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There is an important sense in which our Constitution's structure is not what it appears to be--a set of activities or functions or geographies, the 'judicial" or the "executive" or the "legislative" power, the "truly local and the truly national. "Indeed, it is only if we put these notions to the side that we can come to grips with the importance of the generative provisions of the Constitution: the provisions that actually create our federal government; that bind citizens, through voting, to a House of Representatives, to a Senate, to a President, and even, indirectly, to a Supreme Court. In this article, the author contends that the deep structure of the Constitution is not a set of functions or geographies, but rather a political economy of relations between the governed and the governing. Based on standard assumptions common in institutional economics, she argues that these relations create incentives that can help us predict real (rather than simply theoretical) risks to structural change in actual cases involving both the separation of powers and federalism. By considering the risk from shifting relations not to activity-description but instead to majorities and minorities, we may come closer to understanding real risks to shifting power, from states to nation and from one national department to another. To this end, against the backdrop of constitutional law, the author brings to bear the converging meanings of history, political science, and lost constitutional text, all of which reveal that the canonical view of our Constitution is quite partial to courts and provides an incomplete picture of our Constitution as a whole.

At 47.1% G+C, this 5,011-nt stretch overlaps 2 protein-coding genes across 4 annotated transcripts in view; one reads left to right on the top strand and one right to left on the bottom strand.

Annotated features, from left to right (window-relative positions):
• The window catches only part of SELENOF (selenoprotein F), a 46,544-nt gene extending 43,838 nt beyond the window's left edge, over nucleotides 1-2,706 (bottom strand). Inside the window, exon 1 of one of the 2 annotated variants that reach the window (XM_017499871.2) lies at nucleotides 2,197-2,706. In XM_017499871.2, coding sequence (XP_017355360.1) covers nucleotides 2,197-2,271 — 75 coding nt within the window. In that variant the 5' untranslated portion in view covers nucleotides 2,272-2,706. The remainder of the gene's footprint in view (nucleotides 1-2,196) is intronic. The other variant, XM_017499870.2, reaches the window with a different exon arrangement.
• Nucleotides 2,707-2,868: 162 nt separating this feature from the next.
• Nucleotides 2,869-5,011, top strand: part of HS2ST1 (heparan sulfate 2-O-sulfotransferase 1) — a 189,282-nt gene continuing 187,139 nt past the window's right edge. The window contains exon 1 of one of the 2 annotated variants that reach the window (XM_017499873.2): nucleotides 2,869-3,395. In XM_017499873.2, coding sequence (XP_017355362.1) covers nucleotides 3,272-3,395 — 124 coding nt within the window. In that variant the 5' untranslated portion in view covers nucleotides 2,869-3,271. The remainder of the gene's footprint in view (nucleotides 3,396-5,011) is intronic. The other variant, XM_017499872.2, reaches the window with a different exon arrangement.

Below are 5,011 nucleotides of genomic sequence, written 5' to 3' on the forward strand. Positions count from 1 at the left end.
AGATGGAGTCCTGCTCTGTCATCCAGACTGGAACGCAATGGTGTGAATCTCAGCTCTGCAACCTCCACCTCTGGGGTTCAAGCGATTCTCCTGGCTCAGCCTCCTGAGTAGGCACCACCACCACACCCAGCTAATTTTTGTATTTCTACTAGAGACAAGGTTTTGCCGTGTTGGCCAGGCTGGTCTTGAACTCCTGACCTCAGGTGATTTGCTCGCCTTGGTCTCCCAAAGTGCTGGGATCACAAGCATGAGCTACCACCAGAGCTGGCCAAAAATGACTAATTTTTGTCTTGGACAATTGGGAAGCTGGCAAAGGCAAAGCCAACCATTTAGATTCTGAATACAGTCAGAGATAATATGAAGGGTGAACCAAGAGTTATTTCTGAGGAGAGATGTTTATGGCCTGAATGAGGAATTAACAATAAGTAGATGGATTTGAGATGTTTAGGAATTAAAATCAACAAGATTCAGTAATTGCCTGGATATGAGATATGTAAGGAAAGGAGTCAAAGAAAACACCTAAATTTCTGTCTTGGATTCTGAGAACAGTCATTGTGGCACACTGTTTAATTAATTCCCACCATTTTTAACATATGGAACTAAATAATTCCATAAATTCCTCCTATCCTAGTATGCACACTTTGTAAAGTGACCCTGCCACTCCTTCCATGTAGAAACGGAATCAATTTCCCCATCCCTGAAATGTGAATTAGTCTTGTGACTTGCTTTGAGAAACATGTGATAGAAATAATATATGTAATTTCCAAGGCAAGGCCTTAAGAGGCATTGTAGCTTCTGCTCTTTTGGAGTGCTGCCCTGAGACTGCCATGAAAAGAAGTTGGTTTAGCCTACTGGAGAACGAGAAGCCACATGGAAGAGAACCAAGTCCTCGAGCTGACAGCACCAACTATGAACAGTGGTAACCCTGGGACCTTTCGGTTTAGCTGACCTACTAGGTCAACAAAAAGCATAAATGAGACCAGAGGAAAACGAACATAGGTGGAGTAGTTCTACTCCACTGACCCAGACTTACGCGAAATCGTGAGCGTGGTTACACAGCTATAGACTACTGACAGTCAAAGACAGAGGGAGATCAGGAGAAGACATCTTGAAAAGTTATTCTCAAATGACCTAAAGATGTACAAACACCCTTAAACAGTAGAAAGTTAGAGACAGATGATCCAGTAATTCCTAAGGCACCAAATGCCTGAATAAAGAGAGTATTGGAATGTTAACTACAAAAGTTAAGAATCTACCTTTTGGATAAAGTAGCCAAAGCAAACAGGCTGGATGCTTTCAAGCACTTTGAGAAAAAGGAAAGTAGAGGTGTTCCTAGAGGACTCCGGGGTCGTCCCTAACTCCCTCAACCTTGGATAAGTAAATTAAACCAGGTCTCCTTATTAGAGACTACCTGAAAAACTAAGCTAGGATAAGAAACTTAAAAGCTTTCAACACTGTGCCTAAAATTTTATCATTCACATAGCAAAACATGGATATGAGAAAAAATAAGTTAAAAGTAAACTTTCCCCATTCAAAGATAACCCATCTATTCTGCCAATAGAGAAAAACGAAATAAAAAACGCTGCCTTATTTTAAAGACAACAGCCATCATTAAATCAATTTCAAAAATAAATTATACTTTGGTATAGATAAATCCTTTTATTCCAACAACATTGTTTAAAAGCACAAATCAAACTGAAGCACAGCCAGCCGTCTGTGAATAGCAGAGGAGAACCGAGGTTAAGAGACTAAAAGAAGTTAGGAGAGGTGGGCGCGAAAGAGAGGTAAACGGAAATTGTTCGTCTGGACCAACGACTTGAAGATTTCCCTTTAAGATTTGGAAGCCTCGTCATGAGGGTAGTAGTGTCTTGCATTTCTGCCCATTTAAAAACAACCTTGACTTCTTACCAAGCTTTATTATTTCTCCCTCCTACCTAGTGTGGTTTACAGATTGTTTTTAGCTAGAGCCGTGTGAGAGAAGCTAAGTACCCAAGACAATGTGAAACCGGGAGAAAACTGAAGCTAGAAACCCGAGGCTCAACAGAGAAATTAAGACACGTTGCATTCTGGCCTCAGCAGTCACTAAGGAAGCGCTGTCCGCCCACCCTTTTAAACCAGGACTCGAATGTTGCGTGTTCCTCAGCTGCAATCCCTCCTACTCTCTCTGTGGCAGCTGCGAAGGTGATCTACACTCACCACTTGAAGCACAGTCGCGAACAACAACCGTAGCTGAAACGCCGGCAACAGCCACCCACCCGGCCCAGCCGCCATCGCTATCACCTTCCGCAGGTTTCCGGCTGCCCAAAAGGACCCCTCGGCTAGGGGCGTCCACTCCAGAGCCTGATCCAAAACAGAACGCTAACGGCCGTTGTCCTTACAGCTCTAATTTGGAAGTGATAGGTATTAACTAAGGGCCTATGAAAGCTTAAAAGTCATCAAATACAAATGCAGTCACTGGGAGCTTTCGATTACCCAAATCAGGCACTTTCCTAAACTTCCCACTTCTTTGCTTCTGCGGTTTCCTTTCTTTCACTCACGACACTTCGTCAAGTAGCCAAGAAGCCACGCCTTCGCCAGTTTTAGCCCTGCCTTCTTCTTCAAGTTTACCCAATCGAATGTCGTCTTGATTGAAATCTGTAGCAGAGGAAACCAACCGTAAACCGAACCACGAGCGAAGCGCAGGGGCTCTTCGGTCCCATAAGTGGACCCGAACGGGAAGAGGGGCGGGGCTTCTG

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56 Stan. L. Rev. 835-900 (2004)